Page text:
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Inference with Imperfect Randomization: The Case of the Perry Preschool Program


  • Rodrigo Pinto

    (University of Chicago)

  • Azeem Shaikh

    (University of Chicago)

  • Adam Yavitz

    (University of Chicago)

  • James Heckman

    (University of Chicago)


This paper considers the problem of inference about the effect of a program on multiple outcomes when assignment of treatment status is imperfectly randomized. Here, by imperfect randomization we mean that treatment status may have been reassigned after the initial randomization on the basis of observed or unobserved characteristics. We develop our methodology in the context of the High/Scope Perry Preschool program. We find significant effects of the program on a number of different outcomes of interest, including outcomes related to criminal activity for males, even after accounting for the imperfectness of the randomization and the multiplicity of hypotheses. On the other hand, effects of the program on other outcomes of interest, including outcomes related to criminal behavior for females, are no longer significant after more careful scrutiny.

Suggested Citation

  • Rodrigo Pinto & Azeem Shaikh & Adam Yavitz & James Heckman, 2010. "Inference with Imperfect Randomization: The Case of the Perry Preschool Program," 2010 Meeting Papers 1336, Society for Economic Dynamics.
  • Handle: RePEc:red:sed010:1336

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    References listed on IDEAS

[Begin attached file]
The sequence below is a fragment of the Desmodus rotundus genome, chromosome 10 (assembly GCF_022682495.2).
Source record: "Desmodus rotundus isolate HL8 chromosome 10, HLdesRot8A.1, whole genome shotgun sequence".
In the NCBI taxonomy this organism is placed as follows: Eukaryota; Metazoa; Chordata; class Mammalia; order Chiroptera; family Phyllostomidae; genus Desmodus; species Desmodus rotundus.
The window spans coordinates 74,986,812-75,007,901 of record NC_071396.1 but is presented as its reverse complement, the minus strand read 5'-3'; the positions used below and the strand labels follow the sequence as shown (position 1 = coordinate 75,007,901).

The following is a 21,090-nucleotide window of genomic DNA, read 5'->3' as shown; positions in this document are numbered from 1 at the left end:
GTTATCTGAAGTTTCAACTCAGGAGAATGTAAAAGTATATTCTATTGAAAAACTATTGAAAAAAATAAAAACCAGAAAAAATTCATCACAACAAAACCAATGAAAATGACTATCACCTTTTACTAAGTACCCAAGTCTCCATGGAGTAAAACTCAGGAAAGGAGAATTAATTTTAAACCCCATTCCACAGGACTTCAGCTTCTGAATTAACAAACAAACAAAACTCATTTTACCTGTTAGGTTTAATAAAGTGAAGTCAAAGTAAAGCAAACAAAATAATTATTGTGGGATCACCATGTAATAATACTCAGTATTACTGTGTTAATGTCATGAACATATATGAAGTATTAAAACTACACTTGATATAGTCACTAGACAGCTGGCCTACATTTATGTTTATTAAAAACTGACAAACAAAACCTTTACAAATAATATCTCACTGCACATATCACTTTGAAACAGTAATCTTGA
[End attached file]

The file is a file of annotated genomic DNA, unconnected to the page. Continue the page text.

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    Cited by:

    1. Federico A. Bugni & Ivan A. Canay & Azeem M. Shaikh, 2015. "Inference under covariate-adaptive randomization," CeMMAP working papers CWP45/15, Centre for Microdata Methods and Practice, Institute for Fiscal Studies.
    2. Aviva Aron-Dine & Liran Einav & Amy Finkelstein, 2013. "The RAND Health Insurance Experiment, Three Decades Later," Journal of Economic Perspectives, American Economic Association, vol. 27(1), pages 197-222, Winter.
    3. Daniela Del Boca & Christopher Flinn & Matthew Wiswall, 2012. "Transfers to Households with Children and Child Development," Carlo Alberto Notebooks 273, Collegio Carlo Alberto.
    4. John List & Azeem Shaikh & Yang Xu, 2016. "Multiple Hypothesis Testing in Experimental Economics," Artefactual Field Experiments 00402, The Field Experiments Website.
    5. Asoni, Andrea, 2011. "Intelligence, Self-confidence and Entrepreneurship," Working Paper Series 887, Research Institute of Industrial Economics.
    6. Filatriau, Olivier & Fougère, Denis & Tô, Maxime, 2013. "Will Sooner Be Better? The Impact of Early Preschool Enrollment on Cognitive and Noncognitive Achievement of Children," CEPR Discussion Papers 9480, C.E.P.R. Discussion Papers.

    More about this item

    JEL classification:

    • C31 - Mathematical and Quantitative Methods - - Multiple or Simultaneous Equation Models; Multiple Variables - - - Cross-Sectional Models; Spatial Models; Treatment Effect Models; Quantile Regressions; Social Interaction Models
    • I21 - Health, Education, and Welfare - - Education - - - Analysis of Education
    • J13 - Labor and Demographic Economics - - Demographic Economics - - - Fertility; Family Planning; Child Care; Children; Youth


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